Designers will also increasingly develop smart jewelry, such as rings, necklaces, earrings, and bracelets that embrace the integration of smart devices that marry fashion with function. Similarly, we will see growth in development of clothing with built-in electronics, thanks to flexible devices. Not only are they thin and light, but they also conform to the body.
We expect to see sensors and actuators integrated that can provide a sort of “body GPS,” telling you both where you are and if someone else is getting too close to your personal space, sort of like a car’s forward collision warning sensor. Also, nanotechnology is being used in clothing to provide superinsulation, with sensors noting your condition (cold, hot, dehydrated, etc.) and connectivity that can send out an SOS if you fall or are injured while exercising or even at home by yourself.
The area that will really take off between now and 2019 in the wearables space is infotainment, a key component of augmented and virtual reality (AR/VR) devices. Interest around AR/VR at this year’s Consumer Electronics Show (CES) seems to bear this out. Not only did the gaming and VR space increase by 68% compared to 2015, with exhibitors including Oculus VR and NASA, but CES 2016 also marked the first time the show featured a dedicated AR space, with exhibits from the likes of Sony Electronics, Royole and Infinity AR.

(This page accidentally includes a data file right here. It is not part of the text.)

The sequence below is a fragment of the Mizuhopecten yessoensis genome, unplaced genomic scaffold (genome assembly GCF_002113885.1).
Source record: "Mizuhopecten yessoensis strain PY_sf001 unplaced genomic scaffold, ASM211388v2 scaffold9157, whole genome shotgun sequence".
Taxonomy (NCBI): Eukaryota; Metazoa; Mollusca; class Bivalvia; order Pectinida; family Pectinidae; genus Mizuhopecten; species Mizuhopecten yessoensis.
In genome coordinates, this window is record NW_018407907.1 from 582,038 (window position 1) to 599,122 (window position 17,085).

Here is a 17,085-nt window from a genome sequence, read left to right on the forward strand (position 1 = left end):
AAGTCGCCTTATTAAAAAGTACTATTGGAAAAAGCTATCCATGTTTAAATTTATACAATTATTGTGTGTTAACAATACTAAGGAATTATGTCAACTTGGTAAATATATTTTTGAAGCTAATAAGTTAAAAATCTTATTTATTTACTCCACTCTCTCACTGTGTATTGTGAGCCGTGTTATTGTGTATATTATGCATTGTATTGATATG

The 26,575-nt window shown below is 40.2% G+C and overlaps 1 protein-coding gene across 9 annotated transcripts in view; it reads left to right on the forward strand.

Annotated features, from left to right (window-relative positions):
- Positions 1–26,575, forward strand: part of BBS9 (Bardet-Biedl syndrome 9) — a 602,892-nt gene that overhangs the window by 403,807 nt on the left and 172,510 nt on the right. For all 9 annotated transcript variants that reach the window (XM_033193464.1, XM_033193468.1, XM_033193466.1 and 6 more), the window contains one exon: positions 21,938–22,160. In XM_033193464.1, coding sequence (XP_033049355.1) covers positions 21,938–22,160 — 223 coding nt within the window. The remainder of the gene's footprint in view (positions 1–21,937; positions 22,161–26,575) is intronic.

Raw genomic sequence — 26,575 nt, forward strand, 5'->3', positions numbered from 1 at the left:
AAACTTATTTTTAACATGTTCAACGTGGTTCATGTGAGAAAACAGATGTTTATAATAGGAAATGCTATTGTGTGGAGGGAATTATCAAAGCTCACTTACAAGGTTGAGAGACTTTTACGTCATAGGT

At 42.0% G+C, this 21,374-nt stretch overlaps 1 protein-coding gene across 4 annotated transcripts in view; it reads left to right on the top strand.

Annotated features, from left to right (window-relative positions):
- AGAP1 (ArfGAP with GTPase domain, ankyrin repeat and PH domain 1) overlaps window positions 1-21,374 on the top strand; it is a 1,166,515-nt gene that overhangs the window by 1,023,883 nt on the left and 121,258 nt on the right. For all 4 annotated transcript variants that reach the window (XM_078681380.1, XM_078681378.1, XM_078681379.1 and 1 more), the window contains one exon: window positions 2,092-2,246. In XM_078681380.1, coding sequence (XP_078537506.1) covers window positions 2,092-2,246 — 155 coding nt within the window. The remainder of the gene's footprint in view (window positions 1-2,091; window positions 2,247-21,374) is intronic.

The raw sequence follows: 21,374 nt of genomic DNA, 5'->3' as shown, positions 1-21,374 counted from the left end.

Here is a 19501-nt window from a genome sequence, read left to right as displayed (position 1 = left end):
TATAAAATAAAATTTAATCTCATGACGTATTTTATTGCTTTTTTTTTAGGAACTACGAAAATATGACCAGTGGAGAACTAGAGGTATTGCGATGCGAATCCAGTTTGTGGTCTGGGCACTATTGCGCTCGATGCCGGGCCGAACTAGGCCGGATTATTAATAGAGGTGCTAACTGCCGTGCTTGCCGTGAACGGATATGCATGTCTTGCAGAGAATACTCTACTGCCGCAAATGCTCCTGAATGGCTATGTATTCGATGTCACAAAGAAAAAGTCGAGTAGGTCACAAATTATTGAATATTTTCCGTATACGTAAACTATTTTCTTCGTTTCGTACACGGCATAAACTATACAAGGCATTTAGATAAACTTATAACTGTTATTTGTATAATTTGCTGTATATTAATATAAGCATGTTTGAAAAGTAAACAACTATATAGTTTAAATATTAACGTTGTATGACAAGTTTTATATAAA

Many areas besides gaming can benefit from AR/VR, such as education. Using these systems, and adding haptics—touch technology that uses force on the skin to deliver tactile feedback—children in dry parts of Africa, for example, can not only learn about the rain forest, but can actually experience being in pouring rain with the combination of visual, auditory and sensory experiences. Teaching can become a much richer experience using VR/AR technology, enabled by displays with excellent optical quality (more vivid colors, better viewing angles, faster response times).
Nearly all of the applications cited above must convey large amounts of information on small (even miniscule) displays, which must deliver high brightness and resolution with low power consumption. Moreover, most made their first public appearance at the annual Display Week conference and exhibition. This year’s event is May 22-27 in San Francisco.
Sri Peruvemba is a board member and the head of marketing for the Society for Information Display (SID), and is CEO of Marketer International. With over 25 years of experience in the technology industry, Peruvemba has been an influential advocate in the advancement of electronic display technology. He is an acknowledged expert on electronic displays, touch screens and related technologies, and he consults, writes, and presents on those subjects globally. Peruvemba holds BSEE and MBA degrees, and a post-graduate diploma in management, and he currently serves as a board director for Quantum Materials Corp.